The good news is that as long as I stick to a tight budget this year, I should be well on the way to healing my ailing savings account.

While I need to just accept the fact that anything in my net worth involving the stock market is being kicked in the groin repeatedly right now, I can do quite a bit to get myself out of this financial rut and figurative debt.

According to my calculations, I’m about -$9000 in the “red” (not literally) in my cash accounts. My non-liquid savings accounts are at $21k, which includes those suffering in the stock market, so in reality my overall “net worth” is somewhere at $12k. I’m also getting another paycheck in a few weeks, though some of that will go to rent.

For the sake of my mental health, I’m going to use this entry to re-draft my budget, so that I have a very clear plan on how I can save $17,000 in one year. That’s really just about $1500 a month, right? I think that’s… well, that might be do-able.

Fixed Spending: $994.32

$635.12 – Rent (includes water & garbage)
$60.00 – TV / Internet / PGE (estimate)
$97.64 – car insurance
$146.78 – health insurance
$54.78 – cell phone

OTHER: $900

$400.00 – Food
$100.00 – drugstore / vitamins / cleaning supplies
$300.00 – gas
$100.00 – entertainment

$1600 – $1900 – approx “necessary” spending (+/-)


$4800 + $400 / month before taxes

about $2600 after taxes

So… saving $1000 a month, if I never ever go to the doctor, or buy clothes, or eat out… is possible. Right?

I’m also looking into seeing if I could get a cheaper health insurance plan since it’s not really doing me any good and it’s just for emergencies. I had to pay $65 to go see a doctor just to get antibiotics for my last UTI anyway, so why does it matter how high my deductible is?

Anyway, saving $1500 a month looks somewhat unlikely. However, I am overestimating my tax payments since they won’t really be exactly 50% of my income. They’ll be close to that, maybe 45% when all is said and done after self employment tax, but at the least, I figure if I’m saving 50% that will give me some extra dough at the end of the tax year to close out my Roth IRA for 2008.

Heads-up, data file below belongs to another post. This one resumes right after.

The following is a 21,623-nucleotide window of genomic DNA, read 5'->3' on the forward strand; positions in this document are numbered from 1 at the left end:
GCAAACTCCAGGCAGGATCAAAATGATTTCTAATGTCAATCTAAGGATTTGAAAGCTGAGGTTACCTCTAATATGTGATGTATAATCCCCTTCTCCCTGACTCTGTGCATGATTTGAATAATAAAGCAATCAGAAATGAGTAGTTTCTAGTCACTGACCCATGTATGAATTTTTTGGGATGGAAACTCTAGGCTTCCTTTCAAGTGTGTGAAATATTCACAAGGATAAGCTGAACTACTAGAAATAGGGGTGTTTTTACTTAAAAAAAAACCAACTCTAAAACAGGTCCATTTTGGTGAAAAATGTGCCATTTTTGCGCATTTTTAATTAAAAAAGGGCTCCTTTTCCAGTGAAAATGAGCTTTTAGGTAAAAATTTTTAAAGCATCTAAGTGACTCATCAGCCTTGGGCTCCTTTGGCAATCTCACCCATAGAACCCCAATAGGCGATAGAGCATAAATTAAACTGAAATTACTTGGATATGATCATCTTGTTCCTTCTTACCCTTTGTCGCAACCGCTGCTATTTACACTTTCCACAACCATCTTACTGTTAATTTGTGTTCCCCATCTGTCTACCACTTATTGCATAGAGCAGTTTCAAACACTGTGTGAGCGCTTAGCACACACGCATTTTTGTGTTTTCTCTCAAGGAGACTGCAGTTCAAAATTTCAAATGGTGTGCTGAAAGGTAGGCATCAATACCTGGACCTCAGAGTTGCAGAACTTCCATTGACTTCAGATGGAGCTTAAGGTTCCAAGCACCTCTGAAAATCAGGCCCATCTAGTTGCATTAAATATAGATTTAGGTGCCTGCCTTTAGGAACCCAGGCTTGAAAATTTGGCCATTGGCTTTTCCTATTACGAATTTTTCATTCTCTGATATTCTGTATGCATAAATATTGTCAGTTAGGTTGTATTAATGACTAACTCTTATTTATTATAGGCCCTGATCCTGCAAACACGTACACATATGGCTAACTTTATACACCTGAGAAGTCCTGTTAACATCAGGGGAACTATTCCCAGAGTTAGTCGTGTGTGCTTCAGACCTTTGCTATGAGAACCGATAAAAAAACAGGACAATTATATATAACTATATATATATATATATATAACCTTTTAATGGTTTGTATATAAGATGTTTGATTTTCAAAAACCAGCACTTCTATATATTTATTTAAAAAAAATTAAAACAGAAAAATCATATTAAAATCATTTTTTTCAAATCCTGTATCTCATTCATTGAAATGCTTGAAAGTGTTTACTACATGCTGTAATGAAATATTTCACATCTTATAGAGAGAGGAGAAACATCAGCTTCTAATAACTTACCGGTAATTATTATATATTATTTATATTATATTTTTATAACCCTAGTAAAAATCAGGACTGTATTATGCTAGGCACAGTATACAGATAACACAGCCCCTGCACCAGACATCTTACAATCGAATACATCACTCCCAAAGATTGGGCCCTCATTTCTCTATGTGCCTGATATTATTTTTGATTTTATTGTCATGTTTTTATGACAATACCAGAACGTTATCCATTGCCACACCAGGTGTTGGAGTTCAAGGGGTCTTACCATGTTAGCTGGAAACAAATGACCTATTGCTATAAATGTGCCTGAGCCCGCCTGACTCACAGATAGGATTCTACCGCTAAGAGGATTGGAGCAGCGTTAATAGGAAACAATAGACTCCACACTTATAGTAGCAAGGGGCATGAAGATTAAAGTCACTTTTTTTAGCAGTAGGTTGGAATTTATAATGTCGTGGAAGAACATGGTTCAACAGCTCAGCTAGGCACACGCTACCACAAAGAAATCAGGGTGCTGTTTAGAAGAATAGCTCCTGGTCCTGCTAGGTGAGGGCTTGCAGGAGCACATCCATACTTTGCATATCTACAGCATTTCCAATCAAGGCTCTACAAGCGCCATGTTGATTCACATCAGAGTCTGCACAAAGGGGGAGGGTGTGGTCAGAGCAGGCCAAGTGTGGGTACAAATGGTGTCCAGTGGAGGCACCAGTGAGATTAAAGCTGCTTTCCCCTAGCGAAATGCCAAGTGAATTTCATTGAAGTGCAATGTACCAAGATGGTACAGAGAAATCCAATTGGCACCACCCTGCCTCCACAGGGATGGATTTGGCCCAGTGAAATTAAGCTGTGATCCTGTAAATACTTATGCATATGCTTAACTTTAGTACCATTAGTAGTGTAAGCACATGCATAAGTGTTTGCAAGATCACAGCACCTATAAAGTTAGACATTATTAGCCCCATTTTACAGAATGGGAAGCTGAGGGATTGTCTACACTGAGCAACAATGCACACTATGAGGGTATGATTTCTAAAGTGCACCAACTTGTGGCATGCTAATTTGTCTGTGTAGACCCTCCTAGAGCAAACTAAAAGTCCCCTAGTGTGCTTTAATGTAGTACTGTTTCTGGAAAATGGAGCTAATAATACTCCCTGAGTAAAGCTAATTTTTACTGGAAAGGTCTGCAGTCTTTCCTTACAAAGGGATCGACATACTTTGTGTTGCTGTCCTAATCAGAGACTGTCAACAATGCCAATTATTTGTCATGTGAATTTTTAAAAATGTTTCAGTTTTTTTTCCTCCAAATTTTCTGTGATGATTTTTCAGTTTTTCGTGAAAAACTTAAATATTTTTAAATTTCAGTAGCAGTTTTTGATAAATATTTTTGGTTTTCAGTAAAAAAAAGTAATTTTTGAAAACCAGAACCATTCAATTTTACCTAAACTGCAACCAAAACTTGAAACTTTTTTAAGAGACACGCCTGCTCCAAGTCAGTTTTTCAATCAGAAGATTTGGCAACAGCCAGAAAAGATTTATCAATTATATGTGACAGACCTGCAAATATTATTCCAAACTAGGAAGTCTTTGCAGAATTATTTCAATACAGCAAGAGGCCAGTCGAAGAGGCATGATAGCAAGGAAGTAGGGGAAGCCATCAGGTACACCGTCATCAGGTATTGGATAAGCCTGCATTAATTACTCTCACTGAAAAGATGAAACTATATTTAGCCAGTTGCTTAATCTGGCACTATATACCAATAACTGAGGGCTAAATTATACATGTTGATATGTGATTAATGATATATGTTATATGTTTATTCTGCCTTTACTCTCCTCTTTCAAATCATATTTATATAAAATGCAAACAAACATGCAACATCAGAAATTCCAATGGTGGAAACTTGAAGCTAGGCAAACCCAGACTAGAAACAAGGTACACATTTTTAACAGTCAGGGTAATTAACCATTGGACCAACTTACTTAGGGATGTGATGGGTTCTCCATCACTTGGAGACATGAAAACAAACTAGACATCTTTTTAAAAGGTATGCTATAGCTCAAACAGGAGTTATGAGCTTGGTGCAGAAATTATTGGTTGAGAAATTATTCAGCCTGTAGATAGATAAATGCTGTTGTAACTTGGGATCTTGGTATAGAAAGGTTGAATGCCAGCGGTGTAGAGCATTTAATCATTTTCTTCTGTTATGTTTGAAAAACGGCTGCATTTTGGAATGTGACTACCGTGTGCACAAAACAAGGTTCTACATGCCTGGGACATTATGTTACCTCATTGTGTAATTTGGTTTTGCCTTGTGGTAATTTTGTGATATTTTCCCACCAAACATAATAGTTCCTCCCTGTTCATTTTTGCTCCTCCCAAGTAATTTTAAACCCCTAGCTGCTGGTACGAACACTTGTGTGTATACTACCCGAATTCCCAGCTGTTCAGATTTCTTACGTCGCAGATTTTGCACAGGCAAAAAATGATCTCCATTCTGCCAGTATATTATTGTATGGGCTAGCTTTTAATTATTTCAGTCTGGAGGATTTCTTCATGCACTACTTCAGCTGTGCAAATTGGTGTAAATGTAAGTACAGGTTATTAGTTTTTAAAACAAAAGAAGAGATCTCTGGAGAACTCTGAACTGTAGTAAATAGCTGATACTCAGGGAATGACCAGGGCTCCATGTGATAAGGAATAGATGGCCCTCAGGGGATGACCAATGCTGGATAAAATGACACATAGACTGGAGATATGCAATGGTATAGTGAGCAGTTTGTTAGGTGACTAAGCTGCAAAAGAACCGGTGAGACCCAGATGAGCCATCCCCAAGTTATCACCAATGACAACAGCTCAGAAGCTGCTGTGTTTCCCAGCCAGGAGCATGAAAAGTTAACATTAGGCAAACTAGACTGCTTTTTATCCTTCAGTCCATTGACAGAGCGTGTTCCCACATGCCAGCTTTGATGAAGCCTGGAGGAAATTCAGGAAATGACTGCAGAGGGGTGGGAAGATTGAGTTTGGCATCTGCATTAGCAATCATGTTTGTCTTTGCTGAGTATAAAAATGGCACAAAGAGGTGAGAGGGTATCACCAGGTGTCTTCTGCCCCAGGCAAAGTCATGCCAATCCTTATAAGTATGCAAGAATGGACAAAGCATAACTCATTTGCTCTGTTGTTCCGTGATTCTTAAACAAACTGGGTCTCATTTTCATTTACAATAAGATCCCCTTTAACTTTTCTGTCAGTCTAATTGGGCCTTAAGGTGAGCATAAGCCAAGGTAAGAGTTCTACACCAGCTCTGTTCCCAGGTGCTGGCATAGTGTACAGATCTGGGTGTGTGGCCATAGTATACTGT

Ugh, I feel like I’m making a lot of money, but it’s no where near enough. I wonder if I should look for another, better paying job. But I LOVE my job. I make $57k a year, though not really, since that’s on contract and no benefits or time off is included. So I figure I prob make about $50k a year in comparison to my past jobs. I just have no idea what I should be making. I charge some clients $50 an hour for work, but that’s all on smaller projects, I can’t justify asking for that sort of raise at my current gig, nor do I feel the work I do there warrants $50 an hour. There just isn’t enough work for me to do there in terms of work that I know how to do – writing. I do a lot of other things, but a lot of those tasks are literally shared with an intern.

Futz, I’d like to be making $65k a year w/ benefits. I have no idea if that’s a ridiculous amount to hope for with my experience and given that I live in the Bay Area. I’m also kind of frustrated with the fact that 40 hours per week at my company does not = full time. Granted, I work my 40 hours a week at random hours of the day and night, and they aren’t picky about it – but still, I just dislike that 40 hours a week no longer equals full time. To be full time at my company, I have to work 60 hours a week. But really, what would I do for 60 hours a week? I don’t even know how many hours I’m actually working… but I’m sure it’s more than 40. I need to start keeping track of where my hours are going. I just feel like… if I worked for an advertising or interactive marketing agency, I’d know where my hours were going, because they’d be spent writing, and I’d have something to show for all those hours. At my current job, it seems like I have little to show for the work I do. I’m so used to being a journalist, where every day you’re worth is in your clips. Here, it’s ideas, it’s finding bugs on the site, it’s doing a lot of little things that are kind of sort of in my job description… and I worry that I’m not doing enough, and I worry I’m doing too much, and I wonder how I can move up in the company when there’s really nowhere to move up to…